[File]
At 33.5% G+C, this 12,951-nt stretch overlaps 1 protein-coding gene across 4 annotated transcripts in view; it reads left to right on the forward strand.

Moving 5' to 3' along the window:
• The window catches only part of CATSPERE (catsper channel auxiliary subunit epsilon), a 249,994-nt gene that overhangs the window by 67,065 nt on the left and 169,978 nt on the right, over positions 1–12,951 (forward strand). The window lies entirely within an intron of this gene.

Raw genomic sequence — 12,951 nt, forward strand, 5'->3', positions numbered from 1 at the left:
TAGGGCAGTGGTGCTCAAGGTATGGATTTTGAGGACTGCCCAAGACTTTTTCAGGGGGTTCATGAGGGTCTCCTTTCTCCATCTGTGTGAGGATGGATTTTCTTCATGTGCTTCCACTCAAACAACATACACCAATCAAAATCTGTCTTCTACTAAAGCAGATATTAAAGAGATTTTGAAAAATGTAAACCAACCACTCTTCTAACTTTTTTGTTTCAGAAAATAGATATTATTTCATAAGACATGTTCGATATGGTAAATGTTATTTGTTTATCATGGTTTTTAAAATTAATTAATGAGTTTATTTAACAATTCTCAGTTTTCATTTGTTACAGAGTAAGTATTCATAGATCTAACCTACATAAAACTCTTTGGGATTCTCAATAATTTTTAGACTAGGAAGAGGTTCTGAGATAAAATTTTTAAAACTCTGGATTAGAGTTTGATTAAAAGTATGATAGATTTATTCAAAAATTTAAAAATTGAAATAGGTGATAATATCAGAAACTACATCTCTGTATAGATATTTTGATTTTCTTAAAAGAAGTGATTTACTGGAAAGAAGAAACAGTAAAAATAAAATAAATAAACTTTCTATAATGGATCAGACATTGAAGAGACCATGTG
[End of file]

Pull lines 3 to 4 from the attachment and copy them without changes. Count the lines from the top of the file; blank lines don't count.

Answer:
• The window catches only part of CATSPERE (catsper channel auxiliary subunit epsilon), a 249,994-nt gene that overhangs the window by 67,065 nt on the left and 169,978 nt on the right, over positions 1–12,951 (forward strand). The window lies entirely within an intron of this gene.

Raw genomic sequence — 12,951 nt, forward strand, 5'->3', positions numbered from 1 at the left: